The Obama administration on Tuesday unveiled the final version of a long-awaited and controversial rule to extend overtime pay to 4.2 million U.S. workers, which marks one of the administration’s most significant moves to address stagnant wages.
The rule, which has drawn intense criticism from business groups and Republicans, doubles the maximum annual income a salaried worker can earn and still be automatically eligible for overtimepay from $23,660 to $47,476 and requires that threshold to be updated every three years. It takes effect Dec. 1.
Officials said many workers will earn more money, an estimated total of $12 billion over the next decade, while others will work fewer hours for the same pay.
“More than 4 million workers are either going to be paid more or get time back to raise their family, go to school … or retrain to get a better job,” Vice President Joe Biden said during a phone call with reporters on Tuesday.
The rule will likely touch nearly every sector of the U.S. economy but is expected to have the greatest impact on nonprofit groups, retail companies, hotels and restaurants, which have many management workers whose salaries are below the new threshold.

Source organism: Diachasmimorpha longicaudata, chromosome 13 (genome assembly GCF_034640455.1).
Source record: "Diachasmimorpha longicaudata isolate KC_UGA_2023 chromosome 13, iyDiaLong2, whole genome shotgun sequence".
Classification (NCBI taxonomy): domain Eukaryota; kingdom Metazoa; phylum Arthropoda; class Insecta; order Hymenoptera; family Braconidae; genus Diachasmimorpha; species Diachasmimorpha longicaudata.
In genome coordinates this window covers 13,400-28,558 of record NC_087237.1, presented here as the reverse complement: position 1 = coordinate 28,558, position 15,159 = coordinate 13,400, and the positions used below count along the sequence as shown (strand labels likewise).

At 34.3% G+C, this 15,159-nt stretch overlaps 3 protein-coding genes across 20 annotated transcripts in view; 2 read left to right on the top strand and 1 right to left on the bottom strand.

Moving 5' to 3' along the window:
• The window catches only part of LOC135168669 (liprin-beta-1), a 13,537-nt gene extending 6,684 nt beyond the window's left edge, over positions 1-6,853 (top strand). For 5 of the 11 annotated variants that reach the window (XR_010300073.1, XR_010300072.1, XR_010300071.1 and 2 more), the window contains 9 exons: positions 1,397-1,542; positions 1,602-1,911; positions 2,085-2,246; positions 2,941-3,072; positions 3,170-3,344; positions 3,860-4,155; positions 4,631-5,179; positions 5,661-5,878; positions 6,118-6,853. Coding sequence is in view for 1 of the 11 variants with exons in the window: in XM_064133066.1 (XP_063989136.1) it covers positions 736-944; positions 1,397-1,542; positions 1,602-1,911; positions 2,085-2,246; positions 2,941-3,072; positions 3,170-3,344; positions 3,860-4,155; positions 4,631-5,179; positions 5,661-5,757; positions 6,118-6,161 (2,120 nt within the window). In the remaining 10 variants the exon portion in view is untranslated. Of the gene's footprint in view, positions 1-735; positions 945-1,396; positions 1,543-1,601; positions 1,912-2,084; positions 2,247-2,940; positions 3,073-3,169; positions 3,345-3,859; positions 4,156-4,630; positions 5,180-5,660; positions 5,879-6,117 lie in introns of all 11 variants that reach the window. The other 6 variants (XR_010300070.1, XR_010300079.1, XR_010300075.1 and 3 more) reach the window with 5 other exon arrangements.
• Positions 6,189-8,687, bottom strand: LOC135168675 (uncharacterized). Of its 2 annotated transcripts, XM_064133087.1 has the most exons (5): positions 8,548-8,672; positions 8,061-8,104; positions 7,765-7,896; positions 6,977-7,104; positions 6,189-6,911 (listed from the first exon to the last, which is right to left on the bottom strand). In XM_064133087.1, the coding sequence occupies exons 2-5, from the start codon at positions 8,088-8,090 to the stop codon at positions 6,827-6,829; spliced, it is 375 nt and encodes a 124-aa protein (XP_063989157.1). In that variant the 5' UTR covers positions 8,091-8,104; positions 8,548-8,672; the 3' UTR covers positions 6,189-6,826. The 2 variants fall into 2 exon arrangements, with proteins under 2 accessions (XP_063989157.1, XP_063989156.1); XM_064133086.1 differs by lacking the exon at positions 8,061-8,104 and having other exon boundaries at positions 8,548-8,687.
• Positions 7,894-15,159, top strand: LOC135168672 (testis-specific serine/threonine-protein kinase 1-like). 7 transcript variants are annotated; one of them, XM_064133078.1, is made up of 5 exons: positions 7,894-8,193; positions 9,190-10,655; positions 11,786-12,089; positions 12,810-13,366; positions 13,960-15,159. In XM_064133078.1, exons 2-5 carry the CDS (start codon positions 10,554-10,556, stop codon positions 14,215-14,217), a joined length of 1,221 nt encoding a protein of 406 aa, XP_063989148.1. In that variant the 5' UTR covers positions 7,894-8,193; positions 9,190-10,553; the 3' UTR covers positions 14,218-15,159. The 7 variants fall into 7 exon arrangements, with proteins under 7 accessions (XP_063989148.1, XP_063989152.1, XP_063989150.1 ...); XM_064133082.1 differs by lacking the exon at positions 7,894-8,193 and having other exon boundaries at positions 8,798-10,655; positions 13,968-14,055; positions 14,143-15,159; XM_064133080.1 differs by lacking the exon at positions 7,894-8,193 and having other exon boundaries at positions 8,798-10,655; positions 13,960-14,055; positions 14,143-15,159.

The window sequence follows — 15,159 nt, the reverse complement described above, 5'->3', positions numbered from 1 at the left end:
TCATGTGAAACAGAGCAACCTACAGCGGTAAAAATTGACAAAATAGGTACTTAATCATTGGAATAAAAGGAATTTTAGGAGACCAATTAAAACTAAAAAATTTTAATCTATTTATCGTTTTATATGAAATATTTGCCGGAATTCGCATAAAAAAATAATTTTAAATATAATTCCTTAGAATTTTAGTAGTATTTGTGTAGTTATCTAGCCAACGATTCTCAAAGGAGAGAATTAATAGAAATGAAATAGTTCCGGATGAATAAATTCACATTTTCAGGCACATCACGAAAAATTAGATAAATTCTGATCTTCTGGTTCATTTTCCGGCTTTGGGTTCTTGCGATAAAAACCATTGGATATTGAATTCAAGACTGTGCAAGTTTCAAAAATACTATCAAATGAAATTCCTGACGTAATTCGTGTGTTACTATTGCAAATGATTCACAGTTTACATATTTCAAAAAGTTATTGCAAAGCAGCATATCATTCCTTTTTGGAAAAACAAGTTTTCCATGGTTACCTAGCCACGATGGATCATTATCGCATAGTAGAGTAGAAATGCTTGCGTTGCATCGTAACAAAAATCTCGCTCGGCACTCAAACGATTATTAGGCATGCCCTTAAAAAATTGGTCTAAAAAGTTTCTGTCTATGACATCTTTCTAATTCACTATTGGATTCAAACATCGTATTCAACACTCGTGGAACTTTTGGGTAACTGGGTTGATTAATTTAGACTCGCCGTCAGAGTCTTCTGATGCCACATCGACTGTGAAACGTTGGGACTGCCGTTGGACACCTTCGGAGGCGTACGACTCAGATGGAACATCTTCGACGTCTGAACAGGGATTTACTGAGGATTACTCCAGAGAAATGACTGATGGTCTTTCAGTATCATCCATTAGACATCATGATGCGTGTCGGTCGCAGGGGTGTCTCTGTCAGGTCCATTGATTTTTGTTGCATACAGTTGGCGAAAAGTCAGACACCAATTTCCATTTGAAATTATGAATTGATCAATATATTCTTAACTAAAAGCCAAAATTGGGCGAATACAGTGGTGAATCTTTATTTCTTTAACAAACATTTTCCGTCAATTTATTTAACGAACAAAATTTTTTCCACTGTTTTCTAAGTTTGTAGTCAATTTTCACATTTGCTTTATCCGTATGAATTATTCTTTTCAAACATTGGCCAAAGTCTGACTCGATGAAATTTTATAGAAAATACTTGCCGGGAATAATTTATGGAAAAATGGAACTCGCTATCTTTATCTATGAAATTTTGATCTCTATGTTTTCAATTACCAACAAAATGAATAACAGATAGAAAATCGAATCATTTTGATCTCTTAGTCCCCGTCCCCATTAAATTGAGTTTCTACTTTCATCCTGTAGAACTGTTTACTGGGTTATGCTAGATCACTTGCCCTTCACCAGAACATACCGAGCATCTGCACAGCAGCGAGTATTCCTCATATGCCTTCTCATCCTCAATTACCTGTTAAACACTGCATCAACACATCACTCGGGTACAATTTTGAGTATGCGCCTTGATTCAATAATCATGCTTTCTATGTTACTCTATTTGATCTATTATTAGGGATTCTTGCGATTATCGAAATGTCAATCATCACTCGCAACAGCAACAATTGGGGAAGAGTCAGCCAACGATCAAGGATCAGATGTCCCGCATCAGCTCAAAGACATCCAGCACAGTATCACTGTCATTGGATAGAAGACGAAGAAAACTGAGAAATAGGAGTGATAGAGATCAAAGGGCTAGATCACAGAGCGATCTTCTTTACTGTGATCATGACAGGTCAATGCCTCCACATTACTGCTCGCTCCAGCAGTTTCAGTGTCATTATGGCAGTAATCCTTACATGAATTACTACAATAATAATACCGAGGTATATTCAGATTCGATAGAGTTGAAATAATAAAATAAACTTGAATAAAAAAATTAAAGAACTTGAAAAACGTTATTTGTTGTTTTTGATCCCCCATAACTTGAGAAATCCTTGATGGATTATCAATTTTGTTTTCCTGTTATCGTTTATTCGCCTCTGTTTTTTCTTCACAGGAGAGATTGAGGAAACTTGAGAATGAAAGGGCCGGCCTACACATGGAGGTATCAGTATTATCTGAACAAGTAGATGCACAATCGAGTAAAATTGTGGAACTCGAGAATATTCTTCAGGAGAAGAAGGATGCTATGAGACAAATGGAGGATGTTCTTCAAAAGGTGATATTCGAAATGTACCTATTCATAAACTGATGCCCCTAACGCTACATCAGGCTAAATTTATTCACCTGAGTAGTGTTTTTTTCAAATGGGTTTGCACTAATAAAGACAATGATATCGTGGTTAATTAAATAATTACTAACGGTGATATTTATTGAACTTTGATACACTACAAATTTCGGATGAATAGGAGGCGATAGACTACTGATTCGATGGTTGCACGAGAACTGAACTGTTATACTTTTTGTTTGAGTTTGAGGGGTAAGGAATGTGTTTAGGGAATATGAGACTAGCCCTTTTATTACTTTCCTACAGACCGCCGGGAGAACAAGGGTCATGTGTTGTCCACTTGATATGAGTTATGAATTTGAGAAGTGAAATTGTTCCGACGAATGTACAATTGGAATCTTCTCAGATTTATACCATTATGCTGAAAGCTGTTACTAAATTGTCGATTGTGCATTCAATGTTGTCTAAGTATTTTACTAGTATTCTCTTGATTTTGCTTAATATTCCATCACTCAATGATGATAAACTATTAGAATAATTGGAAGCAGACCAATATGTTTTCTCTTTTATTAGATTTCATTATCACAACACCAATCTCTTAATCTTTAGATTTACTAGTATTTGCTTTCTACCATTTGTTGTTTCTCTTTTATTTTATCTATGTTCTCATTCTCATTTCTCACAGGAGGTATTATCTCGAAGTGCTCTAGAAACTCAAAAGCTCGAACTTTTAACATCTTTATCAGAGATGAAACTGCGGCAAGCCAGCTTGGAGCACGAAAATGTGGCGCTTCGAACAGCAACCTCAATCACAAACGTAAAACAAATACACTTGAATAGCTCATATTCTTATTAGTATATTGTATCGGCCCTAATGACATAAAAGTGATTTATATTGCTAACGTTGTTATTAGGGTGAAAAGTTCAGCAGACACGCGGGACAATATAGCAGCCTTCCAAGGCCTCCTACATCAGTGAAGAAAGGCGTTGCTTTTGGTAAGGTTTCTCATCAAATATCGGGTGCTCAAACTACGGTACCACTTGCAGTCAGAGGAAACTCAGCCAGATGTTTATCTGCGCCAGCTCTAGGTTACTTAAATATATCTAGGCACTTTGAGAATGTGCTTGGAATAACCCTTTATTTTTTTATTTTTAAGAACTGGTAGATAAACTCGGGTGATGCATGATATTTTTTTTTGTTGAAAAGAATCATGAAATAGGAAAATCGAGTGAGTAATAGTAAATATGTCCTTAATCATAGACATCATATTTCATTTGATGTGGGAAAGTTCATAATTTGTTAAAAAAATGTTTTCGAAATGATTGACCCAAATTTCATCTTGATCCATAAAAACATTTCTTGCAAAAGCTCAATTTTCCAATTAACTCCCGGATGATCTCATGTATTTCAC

Business groups, which lobbied heavily against the changes, say companies will be forced to cut wages and hours and may slow hiring.
The Obama administration and supporters of the new rule say the $23,660 threshold allowed companies to hold down labor costs by requiring workers with relatively low incomes to work well over 40 hours per week without additional pay.
The rule will likely face legal challenges, including claims that the U.S. Labor Department flouted legal requirements for creating new regulations. Republicans in Congress have said they will move to block the rule, but they would need to overcome a veto from President Barack Obama.
The new threshold was lower than the $50,440 standard proposed by the Obama administration last year, but the last-minute change to lower it, which was widely expected, did little to appease critics.
Any federal standard above the $35,100 overtime threshold in New York, which has a high cost of living, will inhibit economic growth in more rural states in the South and Midwest, Tammy McCutchen, a Washington D.C. lawyer who works with the U.S. Chamber of Commerce, said on Tuesday before the final rule was announced.
The threshold also disappointed proponents of the new rule, including Ross Eisenbrey of the left-leaning Economic Policy Institute, who first pitched an overhaul to the White House in 2013.
"It means a million fewer employees will be helped," he said before the rule was released.